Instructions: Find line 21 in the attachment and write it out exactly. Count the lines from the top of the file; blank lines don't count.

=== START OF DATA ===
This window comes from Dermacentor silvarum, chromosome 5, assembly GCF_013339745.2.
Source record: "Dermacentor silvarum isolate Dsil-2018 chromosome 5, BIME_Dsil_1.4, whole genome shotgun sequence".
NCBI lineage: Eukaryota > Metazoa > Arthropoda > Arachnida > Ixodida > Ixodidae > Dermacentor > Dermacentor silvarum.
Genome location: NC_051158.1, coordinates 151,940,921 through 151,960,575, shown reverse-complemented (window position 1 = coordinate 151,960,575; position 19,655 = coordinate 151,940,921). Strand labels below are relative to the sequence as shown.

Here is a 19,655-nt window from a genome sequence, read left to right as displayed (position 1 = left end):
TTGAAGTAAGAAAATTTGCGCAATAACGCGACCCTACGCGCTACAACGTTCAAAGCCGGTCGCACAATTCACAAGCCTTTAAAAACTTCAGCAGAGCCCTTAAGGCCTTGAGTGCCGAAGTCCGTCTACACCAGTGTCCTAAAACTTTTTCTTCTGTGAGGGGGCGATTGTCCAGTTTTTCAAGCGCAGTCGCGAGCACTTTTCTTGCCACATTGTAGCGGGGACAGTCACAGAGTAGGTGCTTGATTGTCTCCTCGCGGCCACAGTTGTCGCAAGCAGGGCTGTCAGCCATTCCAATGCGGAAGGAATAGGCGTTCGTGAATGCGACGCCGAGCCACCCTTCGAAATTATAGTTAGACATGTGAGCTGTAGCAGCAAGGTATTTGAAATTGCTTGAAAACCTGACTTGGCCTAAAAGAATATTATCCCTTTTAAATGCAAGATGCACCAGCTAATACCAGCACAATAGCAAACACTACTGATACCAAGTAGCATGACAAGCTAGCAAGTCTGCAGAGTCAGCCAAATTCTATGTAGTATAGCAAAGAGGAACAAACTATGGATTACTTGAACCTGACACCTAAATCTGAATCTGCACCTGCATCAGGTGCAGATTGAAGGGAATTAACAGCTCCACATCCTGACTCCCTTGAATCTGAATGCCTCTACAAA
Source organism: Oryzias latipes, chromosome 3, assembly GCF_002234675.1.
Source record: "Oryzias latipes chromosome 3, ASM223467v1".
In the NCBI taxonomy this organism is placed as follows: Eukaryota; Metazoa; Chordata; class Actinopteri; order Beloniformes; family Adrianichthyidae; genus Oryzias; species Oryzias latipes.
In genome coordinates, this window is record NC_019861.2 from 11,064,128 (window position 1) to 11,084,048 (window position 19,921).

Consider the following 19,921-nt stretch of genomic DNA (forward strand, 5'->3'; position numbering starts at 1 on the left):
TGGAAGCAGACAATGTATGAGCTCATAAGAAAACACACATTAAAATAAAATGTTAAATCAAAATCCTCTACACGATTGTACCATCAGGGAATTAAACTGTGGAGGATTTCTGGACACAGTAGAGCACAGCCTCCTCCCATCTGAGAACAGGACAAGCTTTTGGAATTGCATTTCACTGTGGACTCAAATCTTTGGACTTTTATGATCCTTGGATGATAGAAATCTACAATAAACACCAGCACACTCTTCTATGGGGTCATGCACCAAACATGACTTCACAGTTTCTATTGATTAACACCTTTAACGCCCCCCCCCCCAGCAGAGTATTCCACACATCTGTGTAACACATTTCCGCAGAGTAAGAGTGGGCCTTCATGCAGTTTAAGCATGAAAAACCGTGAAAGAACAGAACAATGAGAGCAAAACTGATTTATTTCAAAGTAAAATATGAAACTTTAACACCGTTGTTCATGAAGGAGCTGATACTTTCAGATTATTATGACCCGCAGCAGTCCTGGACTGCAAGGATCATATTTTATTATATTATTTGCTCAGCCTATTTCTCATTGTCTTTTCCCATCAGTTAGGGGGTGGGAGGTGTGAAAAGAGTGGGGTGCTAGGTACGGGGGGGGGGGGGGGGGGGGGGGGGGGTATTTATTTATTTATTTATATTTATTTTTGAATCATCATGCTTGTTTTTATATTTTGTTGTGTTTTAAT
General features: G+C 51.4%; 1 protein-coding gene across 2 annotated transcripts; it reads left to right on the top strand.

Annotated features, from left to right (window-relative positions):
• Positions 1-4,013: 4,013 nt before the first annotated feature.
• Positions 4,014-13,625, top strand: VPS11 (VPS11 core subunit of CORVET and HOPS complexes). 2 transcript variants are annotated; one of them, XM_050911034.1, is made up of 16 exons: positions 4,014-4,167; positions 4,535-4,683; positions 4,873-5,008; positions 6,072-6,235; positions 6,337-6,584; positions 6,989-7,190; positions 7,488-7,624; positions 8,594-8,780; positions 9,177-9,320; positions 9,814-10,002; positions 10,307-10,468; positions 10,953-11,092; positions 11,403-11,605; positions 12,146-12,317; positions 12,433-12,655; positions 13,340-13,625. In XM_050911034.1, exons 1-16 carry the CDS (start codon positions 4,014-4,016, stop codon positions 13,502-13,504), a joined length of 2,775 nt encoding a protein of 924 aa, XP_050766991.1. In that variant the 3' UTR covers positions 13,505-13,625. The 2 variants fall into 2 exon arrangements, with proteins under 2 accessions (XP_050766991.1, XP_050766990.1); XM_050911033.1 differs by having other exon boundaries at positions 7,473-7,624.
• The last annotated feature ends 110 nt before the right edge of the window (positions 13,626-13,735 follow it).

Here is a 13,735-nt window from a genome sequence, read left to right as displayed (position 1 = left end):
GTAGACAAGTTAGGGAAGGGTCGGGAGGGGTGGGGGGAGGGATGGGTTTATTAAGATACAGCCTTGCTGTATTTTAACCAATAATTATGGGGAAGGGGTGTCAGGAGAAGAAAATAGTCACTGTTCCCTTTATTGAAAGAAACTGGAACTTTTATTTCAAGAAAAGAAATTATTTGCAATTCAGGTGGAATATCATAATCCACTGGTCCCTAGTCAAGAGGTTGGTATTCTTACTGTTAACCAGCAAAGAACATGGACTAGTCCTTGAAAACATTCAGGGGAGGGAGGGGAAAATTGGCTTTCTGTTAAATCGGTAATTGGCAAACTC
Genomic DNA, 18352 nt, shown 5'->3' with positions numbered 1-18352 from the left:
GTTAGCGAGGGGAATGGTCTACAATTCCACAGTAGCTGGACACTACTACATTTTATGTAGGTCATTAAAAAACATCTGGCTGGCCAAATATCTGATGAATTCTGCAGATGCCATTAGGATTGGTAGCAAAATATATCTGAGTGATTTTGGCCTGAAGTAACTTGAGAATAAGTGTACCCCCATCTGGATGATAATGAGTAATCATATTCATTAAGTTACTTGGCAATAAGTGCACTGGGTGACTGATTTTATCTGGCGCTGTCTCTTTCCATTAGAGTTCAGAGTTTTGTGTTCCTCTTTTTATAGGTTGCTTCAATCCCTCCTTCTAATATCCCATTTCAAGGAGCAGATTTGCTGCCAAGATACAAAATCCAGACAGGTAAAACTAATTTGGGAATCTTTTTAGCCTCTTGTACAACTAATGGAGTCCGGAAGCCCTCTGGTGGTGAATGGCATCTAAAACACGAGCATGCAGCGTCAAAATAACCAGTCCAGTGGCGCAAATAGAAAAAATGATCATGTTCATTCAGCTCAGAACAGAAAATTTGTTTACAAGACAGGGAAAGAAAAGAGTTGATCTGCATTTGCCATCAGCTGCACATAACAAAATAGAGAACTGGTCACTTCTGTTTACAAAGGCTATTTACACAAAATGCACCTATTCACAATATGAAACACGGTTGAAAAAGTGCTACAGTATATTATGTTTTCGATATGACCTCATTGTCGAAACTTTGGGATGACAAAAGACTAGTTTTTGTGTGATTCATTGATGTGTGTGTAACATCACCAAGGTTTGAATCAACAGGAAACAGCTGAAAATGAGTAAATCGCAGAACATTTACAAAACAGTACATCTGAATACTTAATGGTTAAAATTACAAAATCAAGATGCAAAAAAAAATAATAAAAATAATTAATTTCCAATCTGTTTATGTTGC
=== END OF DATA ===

GTTAGCGAGGGGAATGGTCTACAATTCCACAGTAGCTGGACACTACTACATTTTATGTAGGTCATTAAAAAACATCTGGCTGGCCAAATATCTGATGAATTCTGCAGATGCCATTAGGATTGGTAGCAAAATATATCTGAGTGATTTTGGCCTGAAGTAACTTGAGAATAAGTGTACCCCCATCTGGATGATAATGAGTAATCATATTCATTAAGTTACTTGGCAATAAGTGCACTGGGTGACTGATTTTATCTGGCGCTGTCTCTTTCCATTAGAGTTCAGAGTTTTGTGTTCCTCTTTTTATAGGTTGCTTCAATCCCTCCTTCTAATATCCCATTTCAAGGAGCAGATTTGCTGCCAAGATACAAAATCCAGACAGGTAAAACTAATTTGGGAATCTTTTTAGCCTCTTGTACAACTAATGGAGTCCGGAAGCCCTCTGGTGGTGAATGGCATCTAAAACACGAGCATGCAGCGTCAAAATAACCAGTCCAGTGGCGCAAATAGAAAAAATGATCATGTTCATTCAGCTCAGAACAGAAAATTTGTTTACAAGACAGGGAAAGAAAAGAGTTGATCTGCATTTGCCATCAGCTGCACATAACAAAATAGAGAACTGGTCACTTCTGTTTACAAAGGCTATTTACACAAAATGCACCTATTCACAATATGAAACACGGTTGAAAAAGTGCTACAGTATATTATGTTTTCGATATGACCTCATTGTCGAAACTTTGGGATGACAAAAGACTAGTTTTTGTGTGATTCATTGATGTGTGTGTAACATCACCAAGGTTTGAATCAACAGGAAACAGCTGAAAATGAGTAAATCGCAGAACATTTACAAAACAGTACATCTGAATACTTAATGGTTAAAATTACAAAATCAAGATGCAAAAAAAAATAATAAAAATAATTAATTTCCAATCTGTTTATGTTGC